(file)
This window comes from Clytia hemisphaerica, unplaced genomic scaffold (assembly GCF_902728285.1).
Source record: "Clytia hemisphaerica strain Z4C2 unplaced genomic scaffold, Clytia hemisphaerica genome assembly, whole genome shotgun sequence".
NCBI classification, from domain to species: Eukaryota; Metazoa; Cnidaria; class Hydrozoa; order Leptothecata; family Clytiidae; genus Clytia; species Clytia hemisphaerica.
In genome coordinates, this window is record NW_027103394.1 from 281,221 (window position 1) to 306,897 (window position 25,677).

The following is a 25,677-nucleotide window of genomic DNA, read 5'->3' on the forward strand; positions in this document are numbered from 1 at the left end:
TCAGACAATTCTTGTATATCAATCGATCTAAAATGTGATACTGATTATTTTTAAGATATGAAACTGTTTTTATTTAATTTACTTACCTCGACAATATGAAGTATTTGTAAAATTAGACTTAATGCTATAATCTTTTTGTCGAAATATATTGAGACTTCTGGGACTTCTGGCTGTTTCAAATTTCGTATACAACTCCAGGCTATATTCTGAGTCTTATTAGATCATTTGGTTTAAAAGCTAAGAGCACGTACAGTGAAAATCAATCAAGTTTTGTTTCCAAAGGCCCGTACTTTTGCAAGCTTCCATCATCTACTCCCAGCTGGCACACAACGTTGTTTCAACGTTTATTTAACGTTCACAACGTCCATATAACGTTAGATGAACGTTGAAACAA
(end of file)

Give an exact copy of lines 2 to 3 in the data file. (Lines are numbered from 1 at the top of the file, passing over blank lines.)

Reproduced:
Source record: "Clytia hemisphaerica strain Z4C2 unplaced genomic scaffold, Clytia hemisphaerica genome assembly, whole genome shotgun sequence".
NCBI classification, from domain to species: Eukaryota; Metazoa; Cnidaria; class Hydrozoa; order Leptothecata; family Clytiidae; genus Clytia; species Clytia hemisphaerica.